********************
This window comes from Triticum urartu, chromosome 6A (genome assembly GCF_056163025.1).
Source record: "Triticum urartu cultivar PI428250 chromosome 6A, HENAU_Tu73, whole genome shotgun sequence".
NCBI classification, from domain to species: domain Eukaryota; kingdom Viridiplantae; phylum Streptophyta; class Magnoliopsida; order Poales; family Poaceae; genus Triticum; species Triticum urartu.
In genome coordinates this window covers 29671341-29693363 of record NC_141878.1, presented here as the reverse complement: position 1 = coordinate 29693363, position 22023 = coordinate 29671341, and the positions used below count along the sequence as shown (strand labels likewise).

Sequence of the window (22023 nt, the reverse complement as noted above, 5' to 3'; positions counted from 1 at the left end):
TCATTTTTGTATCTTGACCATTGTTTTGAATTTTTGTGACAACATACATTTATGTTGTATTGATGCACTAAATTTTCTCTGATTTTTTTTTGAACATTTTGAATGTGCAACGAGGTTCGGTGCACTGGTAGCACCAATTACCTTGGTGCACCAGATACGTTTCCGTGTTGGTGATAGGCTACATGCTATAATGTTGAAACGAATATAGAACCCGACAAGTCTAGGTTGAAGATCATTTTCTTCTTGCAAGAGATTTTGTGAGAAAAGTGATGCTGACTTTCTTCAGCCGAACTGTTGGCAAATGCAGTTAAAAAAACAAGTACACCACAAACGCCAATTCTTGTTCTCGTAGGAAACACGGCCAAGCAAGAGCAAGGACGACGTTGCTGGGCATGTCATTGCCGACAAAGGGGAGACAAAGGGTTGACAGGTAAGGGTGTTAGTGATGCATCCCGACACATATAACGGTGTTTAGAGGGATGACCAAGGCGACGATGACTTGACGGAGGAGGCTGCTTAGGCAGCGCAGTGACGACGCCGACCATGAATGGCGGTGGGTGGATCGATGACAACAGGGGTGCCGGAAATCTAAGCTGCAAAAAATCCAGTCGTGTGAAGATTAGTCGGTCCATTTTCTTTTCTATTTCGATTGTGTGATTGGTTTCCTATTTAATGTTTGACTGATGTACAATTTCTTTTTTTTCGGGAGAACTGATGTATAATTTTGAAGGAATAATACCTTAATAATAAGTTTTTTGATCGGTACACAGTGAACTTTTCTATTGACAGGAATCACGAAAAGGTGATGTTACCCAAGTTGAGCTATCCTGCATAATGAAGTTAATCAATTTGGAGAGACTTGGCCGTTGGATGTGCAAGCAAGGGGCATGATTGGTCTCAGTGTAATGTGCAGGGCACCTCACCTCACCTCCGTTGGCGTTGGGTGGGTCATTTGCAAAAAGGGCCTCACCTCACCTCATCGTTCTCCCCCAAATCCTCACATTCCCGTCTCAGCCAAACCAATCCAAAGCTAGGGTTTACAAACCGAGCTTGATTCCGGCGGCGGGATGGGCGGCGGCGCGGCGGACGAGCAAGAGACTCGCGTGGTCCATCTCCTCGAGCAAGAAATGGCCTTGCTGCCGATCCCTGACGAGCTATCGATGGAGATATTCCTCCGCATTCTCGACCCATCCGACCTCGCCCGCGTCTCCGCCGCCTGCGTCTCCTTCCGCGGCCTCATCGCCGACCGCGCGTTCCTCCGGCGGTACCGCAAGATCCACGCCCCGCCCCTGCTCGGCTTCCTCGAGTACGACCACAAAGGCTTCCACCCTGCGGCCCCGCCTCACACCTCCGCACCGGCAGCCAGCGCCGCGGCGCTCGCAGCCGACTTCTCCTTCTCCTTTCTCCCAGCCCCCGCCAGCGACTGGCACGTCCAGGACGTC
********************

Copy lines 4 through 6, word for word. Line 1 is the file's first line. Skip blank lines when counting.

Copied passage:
In genome coordinates this window covers 29671341-29693363 of record NC_141878.1, presented here as the reverse complement: position 1 = coordinate 29693363, position 22023 = coordinate 29671341, and the positions used below count along the sequence as shown (strand labels likewise).

Sequence of the window (22023 nt, the reverse complement as noted above, 5' to 3'; positions counted from 1 at the left end):
TCATTTTTGTATCTTGACCATTGTTTTGAATTTTTGTGACAACATACATTTATGTTGTATTGATGCACTAAATTTTCTCTGATTTTTTTTTGAACATTTTGAATGTGCAACGAGGTTCGGTGCACTGGTAGCACCAATTACCTTGGTGCACCAGATACGTTTCCGTGTTGGTGATAGGCTACATGCTATAATGTTGAAACGAATATAGAACCCGACAAGTCTAGGTTGAAGATCATTTTCTTCTTGCAAGAGATTTTGTGAGAAAAGTGATGCTGACTTTCTTCAGCCGAACTGTTGGCAAATGCAGTTAAAAAAACAAGTACACCACAAACGCCAATTCTTGTTCTCGTAGGAAACACGGCCAAGCAAGAGCAAGGACGACGTTGCTGGGCATGTCATTGCCGACAAAGGGGAGACAAAGGGTTGACAGGTAAGGGTGTTAGTGATGCATCCCGACACATATAACGGTGTTTAGAGGGATGACCAAGGCGACGATGACTTGACGGAGGAGGCTGCTTAGGCAGCGCAGTGACGACGCCGACCATGAATGGCGGTGGGTGGATCGATGACAACAGGGGTGCCGGAAATCTAAGCTGCAAAAAATCCAGTCGTGTGAAGATTAGTCGGTCCATTTTCTTTTCTATTTCGATTGTGTGATTGGTTTCCTATTTAATGTTTGACTGATGTACAATTTCTTTTTTTTCGGGAGAACTGATGTATAATTTTGAAGGAATAATACCTTAATAATAAGTTTTTTGATCGGTACACAGTGAACTTTTCTATTGACAGGAATCACGAAAAGGTGATGTTACCCAAGTTGAGCTATCCTGCATAATGAAGTTAATCAATTTGGAGAGACTTGGCCGTTGGATGTGCAAGCAAGGGGCATGATTGGTCTCAGTGTAATGTGCAGGGCACCTCACCTCACCTCCGTTGGCGTTGGGTGGGTCATTTGCAAAAAGGGCCTCACCTCACCTCATCGTTCTCCCCCAAATCCTCACATTCCCGTCTCAGCCAAACCAATCCAAAGCTAGGGTTTACAAACCGAGCTTGATTCCGGCGGCGGGATGGGCGGCGGCGCGGCGGACGAGCAAGAGACTCGCGTGGTCCATCTCCTCGAGCAAGAAATGGCCTTGCTGCCGATCCCTGACGAGCTATCGATGGAGATATTCCTCCGCATTCTCGACCCATCCGACCTCGCCCGCGTCTCCGCCGCCTGCGTCTCCTTCCGCGGCCTCATCGCCGACCGCGCGTTCCTCCGGCGGTACCGCAAGATCCACGCCCCGCCCCTGCTCGGCTTCCTCGAGTACGACCACAAAGGCTTCCACCCTGCGGCCCCGCCTCACACCTCCGCACCGGCAGCCAGCGCCGCGGCGCTCGCAGCCGACTTCTCCTTCTCCTTTCTCCCAGCCCCCGCCAGCGACTGGCACGTCCAGGACGTC